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Mixing match

Recent releases offer very different pop-classical hybrids

Dinnerstein Lisa-Marie Mazzuco

Mixing match
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Like most terms invented by musical taxonomists, “classical crossover” has its limits.

Generally, it means pop-friendly music with one foot or at least a few toes in the Classical, Baroque, Romantic, or operatic repertoire. Specifically, it can mean almost anything, as demonstrated by fascinating recent releases from the pianist Simone Dinnerstein, 2Cellos, and the London Symphony Orchestra.

They’re fascinating for strikingly different reasons.

Dinnerstein’s Broadway-Lafayette: Ravel, Lasser, Gershwin (Sony Classical) is the most high-minded of the lot. It identifies motific links between George Gershwin’s Rhapsody in Blue (Track Seven) and Maurice Ravel’s Piano Concerto in G Minor (Tracks One through Three), then explores them with a world-premiere recording of the contemporary composer Philip Lasser’s The Circle and the Child: Concerto for Piano and Orchestra (Tracks Four through Six).

The logic is plain. Gershwin, an American, composed Rhapsody in 1924. He and Ravel met in 1928, after which Ravel, a Frenchman, composed his concerto in 1929. And Lasser is of French-American parentage—the missing link as it were. These connections give listeners a reason to concentrate and an opportunity to interact by assessing just how airtight the logic is.

But what brings the project to life is Dinnerstein’s commitment to it and the MDR Leipzig Radio Orchestra’s commitment to Dinnerstein. In the end, one needn’t agree with what’s essentially a musical argument to enjoy the obvious joy or virtuosity with which the argument is being made.

At the opposite end of the spectrum is 2Cellos, a.k.a. the youthful Croatian duo Luka Šulić and Stjepan Hauser. Unlike Dinnerstein, their intention is not to unite high-cultural strains but high culture and low.

Celloverse (Sony Masterworks), 2Cellos’ third album, finds them adding Mumford & Sons (“I Will Wait”), Paul McCartney (“Live and Let Die”), Radiohead (“Street Spirit”), and Iron Maiden (“The Trooper” medleyed with Rossini’s “William Tell Overture”) to an oeuvre that already includes U2, Dick Dale, Guns N’ Roses, Coldplay, Sonny & Cher, Racer X, and Magnetic Fields.

AC/DC, Michael Jackson, and Sting they reprise.

Is the playing of pop songs on cellos a gimmick? Of course. Can pop-classical-fertilization gimmicks produce enduringly entertaining hybrids? The perennial popularity of Walter Murphy Band’s “A Fifth of Beethoven,” Wendy Carlos’ Switched-On Bach, and Emerson, Lake & Palmer’s Pictures at an Exhibition suggests that the answer is yes.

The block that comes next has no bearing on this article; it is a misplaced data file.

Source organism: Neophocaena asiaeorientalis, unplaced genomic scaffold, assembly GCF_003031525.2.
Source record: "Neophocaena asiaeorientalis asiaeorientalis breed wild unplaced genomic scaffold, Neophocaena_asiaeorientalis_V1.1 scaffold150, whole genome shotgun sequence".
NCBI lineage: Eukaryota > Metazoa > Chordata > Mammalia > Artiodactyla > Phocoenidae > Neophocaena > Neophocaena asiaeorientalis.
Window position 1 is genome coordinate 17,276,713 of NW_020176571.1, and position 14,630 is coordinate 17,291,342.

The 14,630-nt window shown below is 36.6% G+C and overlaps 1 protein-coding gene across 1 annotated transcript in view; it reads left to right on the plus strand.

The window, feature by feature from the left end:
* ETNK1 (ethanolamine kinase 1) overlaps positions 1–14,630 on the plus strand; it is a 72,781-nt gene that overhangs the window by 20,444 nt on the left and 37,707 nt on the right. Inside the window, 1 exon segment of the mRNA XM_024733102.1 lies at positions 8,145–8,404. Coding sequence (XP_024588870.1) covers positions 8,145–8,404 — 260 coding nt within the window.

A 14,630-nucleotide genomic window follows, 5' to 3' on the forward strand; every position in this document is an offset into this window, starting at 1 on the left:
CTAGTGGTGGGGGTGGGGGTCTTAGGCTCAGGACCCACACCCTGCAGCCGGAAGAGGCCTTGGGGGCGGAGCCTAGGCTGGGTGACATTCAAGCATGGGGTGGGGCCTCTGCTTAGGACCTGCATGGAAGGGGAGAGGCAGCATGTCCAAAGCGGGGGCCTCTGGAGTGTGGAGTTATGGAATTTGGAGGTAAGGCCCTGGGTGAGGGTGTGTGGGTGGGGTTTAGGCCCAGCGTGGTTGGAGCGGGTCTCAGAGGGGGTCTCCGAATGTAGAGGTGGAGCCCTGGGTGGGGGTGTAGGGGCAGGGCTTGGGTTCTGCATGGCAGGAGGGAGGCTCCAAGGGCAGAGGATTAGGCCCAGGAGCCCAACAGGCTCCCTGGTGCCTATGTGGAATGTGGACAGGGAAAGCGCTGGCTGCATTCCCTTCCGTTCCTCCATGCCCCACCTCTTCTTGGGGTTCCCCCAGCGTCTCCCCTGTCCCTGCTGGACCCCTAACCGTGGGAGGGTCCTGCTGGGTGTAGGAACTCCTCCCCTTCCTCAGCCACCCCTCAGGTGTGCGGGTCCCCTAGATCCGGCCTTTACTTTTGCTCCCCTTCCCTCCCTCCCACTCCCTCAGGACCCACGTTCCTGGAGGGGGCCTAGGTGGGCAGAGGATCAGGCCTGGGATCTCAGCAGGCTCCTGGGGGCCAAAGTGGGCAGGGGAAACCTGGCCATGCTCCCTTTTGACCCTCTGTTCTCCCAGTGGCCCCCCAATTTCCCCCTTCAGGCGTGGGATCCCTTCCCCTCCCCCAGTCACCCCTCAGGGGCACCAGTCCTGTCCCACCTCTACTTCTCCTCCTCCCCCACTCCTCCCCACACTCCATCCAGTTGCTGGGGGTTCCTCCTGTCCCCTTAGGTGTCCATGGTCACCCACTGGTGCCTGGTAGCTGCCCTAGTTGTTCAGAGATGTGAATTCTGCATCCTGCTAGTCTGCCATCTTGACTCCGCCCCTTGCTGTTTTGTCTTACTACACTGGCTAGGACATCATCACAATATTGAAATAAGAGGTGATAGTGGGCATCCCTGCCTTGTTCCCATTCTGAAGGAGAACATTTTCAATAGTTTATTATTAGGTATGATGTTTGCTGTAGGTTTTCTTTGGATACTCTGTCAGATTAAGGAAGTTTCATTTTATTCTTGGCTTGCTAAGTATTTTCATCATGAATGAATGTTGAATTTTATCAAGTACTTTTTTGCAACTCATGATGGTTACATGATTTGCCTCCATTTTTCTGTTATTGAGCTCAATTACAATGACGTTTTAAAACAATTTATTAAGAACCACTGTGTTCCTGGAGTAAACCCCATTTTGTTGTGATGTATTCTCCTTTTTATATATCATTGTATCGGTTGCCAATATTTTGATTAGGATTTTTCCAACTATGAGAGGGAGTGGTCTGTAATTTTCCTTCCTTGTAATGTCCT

But whereas Murphy, Carlos, and ELP lowered their source material, Šulić and Hauser elevate theirs, suggesting that even if its pop-era composers had lived during the 17th or 18th century their God-given musical instincts would’ve secured them the necessary patrons.

2Cellos also demonstrate and expand the expressive capacities of their instrument, both sonically and, on Celloverse’s “deluxe edition” videos, visually. If the Electric Light Orchestra’s Jeff Lynne should ever enlist them for a tour, they’ll steal the show.

Somewhere between Dinnerstein and 2Cellos falls the 58-year-old Japanese video-game composer Nobuo Uematsu. His music has been given the symphonic treatment before, but the London Symphony Orchestra’s Final Symphony (Merregnon Studios/X5 Music Group) refurbishes the music’s stand-alone luster.

One needn’t, in other words, know anything about the popular Final Fantasy video-game series to respond to Uematsu’s compositions.

Stylistically, Uematsu borrows from sources as varied as Grieg, Bernstein, and Berlioz. But he does so with an ear toward cutting to the quick of the thrills that only an orchestra can provide. And provide such thrills the LSO and its conductor Eckehard Stier certainly do.

They might even manage to turn gamers on to the richness of the world beyond their computer screens.

Arsenio Orteza

Arsenio is a music reviewer for WORLD Magazine and one of its original contributors from 1986.



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